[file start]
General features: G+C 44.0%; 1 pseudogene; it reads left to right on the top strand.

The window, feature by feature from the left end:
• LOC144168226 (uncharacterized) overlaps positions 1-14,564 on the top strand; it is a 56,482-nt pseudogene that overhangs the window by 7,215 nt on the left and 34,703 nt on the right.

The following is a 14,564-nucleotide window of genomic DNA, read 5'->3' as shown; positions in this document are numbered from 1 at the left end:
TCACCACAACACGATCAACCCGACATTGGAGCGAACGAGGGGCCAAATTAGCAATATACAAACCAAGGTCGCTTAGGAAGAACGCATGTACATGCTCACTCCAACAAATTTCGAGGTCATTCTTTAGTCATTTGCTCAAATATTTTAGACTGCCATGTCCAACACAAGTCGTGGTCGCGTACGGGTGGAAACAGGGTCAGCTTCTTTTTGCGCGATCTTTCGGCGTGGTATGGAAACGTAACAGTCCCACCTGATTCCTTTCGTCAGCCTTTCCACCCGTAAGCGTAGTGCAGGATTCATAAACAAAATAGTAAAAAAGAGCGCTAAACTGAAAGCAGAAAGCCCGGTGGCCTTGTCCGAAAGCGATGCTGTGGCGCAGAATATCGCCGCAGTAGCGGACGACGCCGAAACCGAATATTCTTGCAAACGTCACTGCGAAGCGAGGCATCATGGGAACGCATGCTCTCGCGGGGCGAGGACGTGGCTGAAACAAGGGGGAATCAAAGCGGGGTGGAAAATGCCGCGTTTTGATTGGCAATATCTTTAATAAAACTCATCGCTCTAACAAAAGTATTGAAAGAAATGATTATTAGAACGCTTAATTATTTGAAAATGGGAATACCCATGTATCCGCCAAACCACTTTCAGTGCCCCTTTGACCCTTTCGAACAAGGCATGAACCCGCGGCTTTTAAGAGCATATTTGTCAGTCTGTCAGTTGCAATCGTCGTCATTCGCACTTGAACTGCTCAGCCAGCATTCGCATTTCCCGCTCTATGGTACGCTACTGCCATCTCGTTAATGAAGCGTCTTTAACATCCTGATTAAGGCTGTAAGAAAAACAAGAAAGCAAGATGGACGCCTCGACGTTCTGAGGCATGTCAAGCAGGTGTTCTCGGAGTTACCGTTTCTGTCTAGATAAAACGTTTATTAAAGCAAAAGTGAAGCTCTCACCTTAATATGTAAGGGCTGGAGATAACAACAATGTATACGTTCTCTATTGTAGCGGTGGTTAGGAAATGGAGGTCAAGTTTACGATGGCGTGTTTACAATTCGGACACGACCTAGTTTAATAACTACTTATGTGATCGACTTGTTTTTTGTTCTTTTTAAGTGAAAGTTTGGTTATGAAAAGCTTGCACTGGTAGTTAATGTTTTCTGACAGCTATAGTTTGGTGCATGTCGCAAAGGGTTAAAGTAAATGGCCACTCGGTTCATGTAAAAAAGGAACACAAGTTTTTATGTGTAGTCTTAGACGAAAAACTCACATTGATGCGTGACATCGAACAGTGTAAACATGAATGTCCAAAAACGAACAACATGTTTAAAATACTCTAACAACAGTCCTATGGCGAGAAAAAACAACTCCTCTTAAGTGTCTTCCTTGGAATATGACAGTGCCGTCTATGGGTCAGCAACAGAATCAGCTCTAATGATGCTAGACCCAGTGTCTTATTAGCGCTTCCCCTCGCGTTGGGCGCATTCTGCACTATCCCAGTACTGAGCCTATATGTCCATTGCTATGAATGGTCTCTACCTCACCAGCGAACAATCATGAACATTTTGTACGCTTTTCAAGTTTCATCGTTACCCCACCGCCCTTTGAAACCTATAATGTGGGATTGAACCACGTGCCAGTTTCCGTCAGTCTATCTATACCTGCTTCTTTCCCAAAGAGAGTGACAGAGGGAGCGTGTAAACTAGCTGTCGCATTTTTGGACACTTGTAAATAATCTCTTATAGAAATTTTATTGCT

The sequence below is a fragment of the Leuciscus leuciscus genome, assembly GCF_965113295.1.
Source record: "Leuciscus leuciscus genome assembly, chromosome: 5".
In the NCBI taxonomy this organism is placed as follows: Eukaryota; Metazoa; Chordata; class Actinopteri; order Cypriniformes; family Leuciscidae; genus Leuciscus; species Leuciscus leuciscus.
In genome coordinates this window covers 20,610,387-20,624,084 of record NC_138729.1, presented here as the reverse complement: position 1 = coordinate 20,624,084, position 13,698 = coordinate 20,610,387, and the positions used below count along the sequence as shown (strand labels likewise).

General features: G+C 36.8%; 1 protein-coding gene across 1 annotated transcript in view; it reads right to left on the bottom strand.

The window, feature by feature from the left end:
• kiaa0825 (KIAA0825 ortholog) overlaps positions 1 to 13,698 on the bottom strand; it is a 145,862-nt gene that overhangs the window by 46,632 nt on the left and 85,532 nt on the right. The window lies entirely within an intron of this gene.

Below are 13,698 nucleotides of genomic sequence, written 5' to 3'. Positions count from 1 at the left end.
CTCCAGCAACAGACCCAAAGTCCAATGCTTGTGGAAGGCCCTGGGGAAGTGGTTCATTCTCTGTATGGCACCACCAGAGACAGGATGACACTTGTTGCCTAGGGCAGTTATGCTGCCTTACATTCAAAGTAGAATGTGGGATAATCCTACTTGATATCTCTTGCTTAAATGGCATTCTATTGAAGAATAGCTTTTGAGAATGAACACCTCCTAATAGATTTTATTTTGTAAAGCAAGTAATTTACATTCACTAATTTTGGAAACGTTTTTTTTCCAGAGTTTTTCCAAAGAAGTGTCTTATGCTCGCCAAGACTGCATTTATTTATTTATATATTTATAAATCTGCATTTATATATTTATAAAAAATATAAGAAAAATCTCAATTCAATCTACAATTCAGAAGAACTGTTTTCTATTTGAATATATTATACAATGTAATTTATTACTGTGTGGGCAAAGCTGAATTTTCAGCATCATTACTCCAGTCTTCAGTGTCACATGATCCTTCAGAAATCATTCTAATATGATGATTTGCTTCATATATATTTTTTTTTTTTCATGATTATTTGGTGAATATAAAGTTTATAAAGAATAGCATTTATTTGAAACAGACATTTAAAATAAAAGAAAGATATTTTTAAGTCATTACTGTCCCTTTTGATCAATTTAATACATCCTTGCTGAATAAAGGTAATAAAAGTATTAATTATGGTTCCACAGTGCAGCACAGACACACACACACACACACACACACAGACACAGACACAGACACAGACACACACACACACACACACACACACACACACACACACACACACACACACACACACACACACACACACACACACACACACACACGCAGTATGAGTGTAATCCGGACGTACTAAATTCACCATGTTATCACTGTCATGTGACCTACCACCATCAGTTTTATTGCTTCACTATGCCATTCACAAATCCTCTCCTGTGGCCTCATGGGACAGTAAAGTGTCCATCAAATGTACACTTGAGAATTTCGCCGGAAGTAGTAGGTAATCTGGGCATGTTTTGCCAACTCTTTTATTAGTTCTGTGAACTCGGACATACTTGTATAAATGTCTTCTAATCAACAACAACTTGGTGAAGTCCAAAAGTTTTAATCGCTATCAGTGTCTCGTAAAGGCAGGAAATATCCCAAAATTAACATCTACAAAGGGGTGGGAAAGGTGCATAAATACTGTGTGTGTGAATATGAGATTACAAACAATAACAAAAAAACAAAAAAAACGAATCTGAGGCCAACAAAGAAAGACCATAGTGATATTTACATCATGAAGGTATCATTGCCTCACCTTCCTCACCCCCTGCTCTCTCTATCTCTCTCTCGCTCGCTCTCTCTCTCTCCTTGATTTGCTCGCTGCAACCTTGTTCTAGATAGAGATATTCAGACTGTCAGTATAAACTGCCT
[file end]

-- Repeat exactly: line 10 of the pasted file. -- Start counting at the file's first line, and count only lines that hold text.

General features: G+C 36.8%; 1 protein-coding gene across 1 annotated transcript in view; it reads right to left on the bottom strand.